13. San Jose is much more attractive than Oakland as a home location for a baseball team for several reasons. First, San Jose has a much larger population base, and so substantially greater potential home attendance for a local team. Second, San Jose is located in the Silicon Valley, which is the corporate home to many of the world’s leading high technology companies. This feature of San Jose is important because an increasingly important component of the revenue of a major league sports team is the sale of luxury boxes and other reserve seating to corporations, law firms, and wealthy individuals. Third, San Jose has identified and made available to the Athletics a location for a new stadium that will be a substantial improvement over the facility and location where the Athletics currently play. For these reasons San Jose is a much more attractive home territory for the Athletics than Oakland. Moreover, relocation to San Jose is financially attractive to the Athletics precisely because it increases total economic output, which in sports is the number of fans in attendance.
14. Competition in the local market for major league baseball would be enhanced if the Athletics relocate to San José. By increasing the potential revenue of the Athletics, relocation to San Jose would increase the financial incentive of the Athletics to field a team of higher quality. Making the Athletics more competitive would intensify competition between the Athletics and the San Francisco Giants, the other Bay Area major league baseball team.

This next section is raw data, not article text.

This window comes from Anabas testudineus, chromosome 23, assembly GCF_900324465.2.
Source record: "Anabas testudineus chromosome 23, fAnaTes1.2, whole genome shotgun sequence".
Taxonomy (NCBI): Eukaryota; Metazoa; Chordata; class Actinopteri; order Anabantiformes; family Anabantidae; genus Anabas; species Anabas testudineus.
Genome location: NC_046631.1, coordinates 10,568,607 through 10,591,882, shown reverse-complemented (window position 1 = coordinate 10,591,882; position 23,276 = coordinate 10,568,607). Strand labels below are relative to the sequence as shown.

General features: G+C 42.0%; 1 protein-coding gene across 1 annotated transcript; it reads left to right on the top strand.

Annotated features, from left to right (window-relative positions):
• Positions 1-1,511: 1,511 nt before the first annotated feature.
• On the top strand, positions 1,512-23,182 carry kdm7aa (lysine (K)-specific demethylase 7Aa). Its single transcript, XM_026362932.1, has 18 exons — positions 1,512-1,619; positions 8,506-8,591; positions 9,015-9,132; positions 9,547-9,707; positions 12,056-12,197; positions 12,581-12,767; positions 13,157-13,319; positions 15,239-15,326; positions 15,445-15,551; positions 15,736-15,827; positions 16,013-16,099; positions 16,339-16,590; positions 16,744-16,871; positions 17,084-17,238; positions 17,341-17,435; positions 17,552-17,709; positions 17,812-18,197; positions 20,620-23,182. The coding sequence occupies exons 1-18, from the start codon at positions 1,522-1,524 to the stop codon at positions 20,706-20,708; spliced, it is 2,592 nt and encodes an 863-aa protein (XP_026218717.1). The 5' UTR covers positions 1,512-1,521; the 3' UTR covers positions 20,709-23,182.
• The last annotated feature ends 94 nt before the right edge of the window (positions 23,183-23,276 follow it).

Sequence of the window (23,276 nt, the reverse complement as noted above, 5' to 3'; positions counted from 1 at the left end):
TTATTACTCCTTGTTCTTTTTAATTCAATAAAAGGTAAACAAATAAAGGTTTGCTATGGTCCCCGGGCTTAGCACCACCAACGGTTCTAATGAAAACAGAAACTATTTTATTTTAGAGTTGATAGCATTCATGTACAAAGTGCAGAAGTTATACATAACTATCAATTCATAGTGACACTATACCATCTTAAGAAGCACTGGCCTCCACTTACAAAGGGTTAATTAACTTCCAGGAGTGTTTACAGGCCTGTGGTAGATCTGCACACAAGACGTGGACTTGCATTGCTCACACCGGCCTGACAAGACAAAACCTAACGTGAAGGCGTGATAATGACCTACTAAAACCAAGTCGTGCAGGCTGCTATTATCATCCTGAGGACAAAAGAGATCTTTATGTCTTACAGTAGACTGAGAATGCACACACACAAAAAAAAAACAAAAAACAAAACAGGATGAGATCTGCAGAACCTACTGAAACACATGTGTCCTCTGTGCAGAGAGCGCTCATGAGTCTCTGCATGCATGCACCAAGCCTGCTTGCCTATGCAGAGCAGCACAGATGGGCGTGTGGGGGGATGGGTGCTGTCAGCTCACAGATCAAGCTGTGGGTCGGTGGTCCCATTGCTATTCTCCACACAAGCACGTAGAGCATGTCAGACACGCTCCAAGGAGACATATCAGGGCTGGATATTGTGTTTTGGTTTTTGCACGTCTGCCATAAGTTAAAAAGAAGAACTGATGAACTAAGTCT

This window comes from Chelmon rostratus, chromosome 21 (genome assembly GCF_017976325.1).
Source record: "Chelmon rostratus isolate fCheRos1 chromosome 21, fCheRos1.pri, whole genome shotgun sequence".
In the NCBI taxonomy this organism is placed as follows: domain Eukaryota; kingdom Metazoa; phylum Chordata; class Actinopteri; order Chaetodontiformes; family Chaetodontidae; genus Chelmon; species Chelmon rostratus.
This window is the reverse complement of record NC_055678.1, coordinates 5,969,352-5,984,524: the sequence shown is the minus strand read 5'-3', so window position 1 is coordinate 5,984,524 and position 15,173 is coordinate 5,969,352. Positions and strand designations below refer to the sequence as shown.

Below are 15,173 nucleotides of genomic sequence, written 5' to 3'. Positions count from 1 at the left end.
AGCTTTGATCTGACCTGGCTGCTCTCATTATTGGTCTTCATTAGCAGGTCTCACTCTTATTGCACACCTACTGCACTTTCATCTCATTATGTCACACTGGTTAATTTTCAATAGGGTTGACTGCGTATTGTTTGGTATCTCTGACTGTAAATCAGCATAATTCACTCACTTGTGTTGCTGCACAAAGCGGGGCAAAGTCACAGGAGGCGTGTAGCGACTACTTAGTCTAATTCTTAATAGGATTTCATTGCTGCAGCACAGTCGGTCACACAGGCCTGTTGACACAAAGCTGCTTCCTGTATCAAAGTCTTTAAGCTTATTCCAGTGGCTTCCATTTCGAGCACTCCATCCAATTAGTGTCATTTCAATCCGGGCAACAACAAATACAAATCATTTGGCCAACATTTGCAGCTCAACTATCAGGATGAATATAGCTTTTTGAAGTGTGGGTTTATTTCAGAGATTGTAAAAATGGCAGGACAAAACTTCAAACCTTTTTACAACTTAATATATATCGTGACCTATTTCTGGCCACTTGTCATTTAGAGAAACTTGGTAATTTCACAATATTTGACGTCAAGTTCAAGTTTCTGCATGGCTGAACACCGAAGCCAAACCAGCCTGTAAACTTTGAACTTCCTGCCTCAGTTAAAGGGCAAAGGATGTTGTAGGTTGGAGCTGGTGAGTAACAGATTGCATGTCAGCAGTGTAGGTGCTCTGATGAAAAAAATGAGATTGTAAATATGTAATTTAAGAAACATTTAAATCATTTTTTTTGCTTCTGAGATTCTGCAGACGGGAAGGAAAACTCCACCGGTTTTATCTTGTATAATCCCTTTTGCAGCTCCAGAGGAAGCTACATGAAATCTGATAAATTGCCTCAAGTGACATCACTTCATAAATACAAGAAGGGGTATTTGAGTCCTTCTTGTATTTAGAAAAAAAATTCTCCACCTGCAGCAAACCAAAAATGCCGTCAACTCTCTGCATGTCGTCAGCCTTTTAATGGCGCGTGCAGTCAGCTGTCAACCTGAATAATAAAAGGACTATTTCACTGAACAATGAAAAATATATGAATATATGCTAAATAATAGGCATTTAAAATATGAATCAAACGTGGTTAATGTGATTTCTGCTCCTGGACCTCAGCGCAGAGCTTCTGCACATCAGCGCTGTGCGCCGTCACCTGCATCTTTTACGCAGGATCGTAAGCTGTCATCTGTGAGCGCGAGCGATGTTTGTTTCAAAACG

15. MLB has not yet set forth its complete business justifications for preventing the movement of the Athletics to San Jose, so a full analysis of this issue is not feasible at this time. ￼￼￼In antitrust economics, a restriction on competition can be justified only if it is reasonably necessary to achieve a pro-competitive objective, which is defined as an improvement in performance that benefits consumers. Given that San Jose is substantially more economically attractive than Oakland as a home location for the Athletics, the only plausible reason for preventing relocation of the Athletics to San Jose is to protect the Giants from more intense competition from the Athletics.
16. Protecting an incumbent firm from losing business to a more efficient competitor is never a reasonable business justification for a restriction on competition. In this instance, such protection is especially unwarranted. Since moving to their new stadium in downtown San Francisco, the Giants are among the most successful teams in MLB. Indeed, the success of the Giants since relocating to a new and much superior stadium illustrates why the quality and location of a stadium is extremely important to the success of a team. While the Giants will experience more intense competition from the Athletics if the latter move into a much better stadium in San Jose, historical experience with stadium improvements demonstrates that increased attendance at home games of the Athletics will not come at the expense of the Giants, just as the Giants’ improved attendance since relocating to downtown San Francisco has not come primarily at the expense of the Athletics.
￼I declare that the foregoing is true to the best of my knowledge and belief. Executed on September 6, 2013 at Stanford, California.
ROGER G. NOLL